Azerbaijan has become the latest country to announce measures taxing revenues from cryptocurrency-related operations, joining numerous other jurisdictions in applying a levy to crypto received.
Nijat Imanov, deputy director general of tax policy at the country’s Tax Ministry, told local press that any revenue received in cryptocurrency would be taxable in the usual way, echoing comments made at the Finance and Investment Forum held in Baku earlier this month.
The tax is regarded as an income tax for individuals engaged in cryptocurrency transactions, while legal entities will pay their portion as a profit tax, the Trend News Agency reported. According to Imanov, this will be calculated on any net receivables, after acquisition costs are taken into account.
Trading in cryptocurrencies has become increasingly popular in Azerbaijan in recent months, following an explosion in popularity from May to December 2017. Individuals were able to take exposure to crypto markets from as little as $10, with analysts noting a marked rise in the volumes of traders speculating on the markets during and since this period.
The decision to tax cryptocurrency profits brings the Eurasian state in line with multiple other jurisdictions around the world, in formalising their tax treatment of cryptocurrency receipts. It comes at a time of increasing scrutiny over cryptocurrency markets, both from governments and regulators, in a bid to control the dramatic surge in popularity of crypto investments.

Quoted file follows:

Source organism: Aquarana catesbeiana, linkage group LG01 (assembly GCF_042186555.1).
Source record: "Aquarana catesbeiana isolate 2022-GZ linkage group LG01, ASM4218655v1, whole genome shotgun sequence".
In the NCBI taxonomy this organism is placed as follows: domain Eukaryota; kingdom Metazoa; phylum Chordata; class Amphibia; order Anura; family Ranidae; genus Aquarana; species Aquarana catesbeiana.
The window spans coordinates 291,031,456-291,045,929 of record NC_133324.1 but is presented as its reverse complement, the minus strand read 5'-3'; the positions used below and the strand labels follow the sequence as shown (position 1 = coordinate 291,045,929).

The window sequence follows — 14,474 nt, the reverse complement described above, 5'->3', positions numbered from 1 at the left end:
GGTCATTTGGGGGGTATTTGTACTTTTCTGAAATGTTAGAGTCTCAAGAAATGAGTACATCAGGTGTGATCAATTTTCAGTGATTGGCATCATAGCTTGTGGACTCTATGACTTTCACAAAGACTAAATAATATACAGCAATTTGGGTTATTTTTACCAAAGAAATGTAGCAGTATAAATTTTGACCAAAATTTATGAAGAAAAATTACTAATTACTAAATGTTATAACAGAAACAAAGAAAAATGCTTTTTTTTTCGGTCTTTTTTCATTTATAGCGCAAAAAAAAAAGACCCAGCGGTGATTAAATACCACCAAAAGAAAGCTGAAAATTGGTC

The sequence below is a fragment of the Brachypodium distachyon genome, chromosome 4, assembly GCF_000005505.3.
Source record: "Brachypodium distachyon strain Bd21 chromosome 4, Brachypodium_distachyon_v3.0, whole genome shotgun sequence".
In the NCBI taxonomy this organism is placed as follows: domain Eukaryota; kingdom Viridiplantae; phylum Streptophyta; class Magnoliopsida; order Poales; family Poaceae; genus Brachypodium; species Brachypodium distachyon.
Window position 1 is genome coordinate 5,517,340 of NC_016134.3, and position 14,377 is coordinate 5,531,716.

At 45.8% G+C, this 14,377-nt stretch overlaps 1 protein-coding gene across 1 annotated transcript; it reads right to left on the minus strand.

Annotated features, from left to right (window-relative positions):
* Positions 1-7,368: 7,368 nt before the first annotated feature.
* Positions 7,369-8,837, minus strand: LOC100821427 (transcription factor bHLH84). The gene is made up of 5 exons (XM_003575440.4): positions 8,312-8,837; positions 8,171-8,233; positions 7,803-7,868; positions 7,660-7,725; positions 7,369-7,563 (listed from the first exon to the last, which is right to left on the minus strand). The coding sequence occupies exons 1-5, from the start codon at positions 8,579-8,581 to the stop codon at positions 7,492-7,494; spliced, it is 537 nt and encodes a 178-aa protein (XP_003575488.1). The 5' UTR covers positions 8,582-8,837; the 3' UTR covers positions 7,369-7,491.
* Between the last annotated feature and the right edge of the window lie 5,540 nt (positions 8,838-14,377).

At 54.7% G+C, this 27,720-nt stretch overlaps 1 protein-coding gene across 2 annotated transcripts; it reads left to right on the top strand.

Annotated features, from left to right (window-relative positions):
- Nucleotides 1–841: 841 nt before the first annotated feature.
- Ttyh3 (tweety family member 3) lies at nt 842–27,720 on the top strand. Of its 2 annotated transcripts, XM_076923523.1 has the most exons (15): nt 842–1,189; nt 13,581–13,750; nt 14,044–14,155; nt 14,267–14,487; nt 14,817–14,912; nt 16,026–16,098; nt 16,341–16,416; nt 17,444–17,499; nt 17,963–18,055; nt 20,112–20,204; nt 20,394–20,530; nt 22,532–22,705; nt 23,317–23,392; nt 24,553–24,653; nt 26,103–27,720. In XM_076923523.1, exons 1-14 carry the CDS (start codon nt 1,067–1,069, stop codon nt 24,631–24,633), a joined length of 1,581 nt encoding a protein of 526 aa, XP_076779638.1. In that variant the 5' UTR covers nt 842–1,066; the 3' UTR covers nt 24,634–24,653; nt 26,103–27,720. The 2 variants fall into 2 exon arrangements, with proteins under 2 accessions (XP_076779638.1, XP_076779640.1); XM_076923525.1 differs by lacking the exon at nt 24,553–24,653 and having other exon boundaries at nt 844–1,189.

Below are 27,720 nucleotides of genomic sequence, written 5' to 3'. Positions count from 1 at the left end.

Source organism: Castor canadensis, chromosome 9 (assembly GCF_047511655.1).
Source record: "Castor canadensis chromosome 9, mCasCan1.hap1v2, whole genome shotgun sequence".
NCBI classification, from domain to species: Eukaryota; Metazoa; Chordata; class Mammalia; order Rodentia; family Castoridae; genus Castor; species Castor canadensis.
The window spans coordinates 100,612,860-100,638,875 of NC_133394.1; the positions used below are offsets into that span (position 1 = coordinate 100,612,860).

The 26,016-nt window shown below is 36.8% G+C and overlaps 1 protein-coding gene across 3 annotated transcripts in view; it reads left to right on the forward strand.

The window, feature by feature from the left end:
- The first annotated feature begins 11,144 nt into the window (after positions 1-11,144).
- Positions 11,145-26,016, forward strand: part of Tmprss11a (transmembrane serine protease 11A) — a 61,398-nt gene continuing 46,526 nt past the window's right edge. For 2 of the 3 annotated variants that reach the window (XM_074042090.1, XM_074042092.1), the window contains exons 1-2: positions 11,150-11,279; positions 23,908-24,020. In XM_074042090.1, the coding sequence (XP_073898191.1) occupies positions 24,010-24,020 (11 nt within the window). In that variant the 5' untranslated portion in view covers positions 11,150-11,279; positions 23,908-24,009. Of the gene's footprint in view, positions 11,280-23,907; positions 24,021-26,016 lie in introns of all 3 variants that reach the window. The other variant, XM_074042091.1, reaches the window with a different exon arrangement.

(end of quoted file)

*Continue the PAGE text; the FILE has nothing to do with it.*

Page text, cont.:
In the United States, cryptocurrency transactions count as taxable income, and must be reported and paid as either income tax, capital gains or taxable wages. Similar rules were introduced in South Africa, where cryptocurrency has been found to be subject to all normal tax rules, including capital gains on disposals.
Israel has also recently come out in support of a similar capital gains treatment for crypto, while authorities in Thailand apply a 7% VAT rate and a further 15% flat rate of capital gains tax for disposals in cryptocurrency there.
Having recently reclassified cryptocurrency transactions, France has slashed the rate of applicable tax from 45% to just 19%, while authorities in South Korea and India have pledged to introduce enforcement of cryptocurrency taxation in the near future.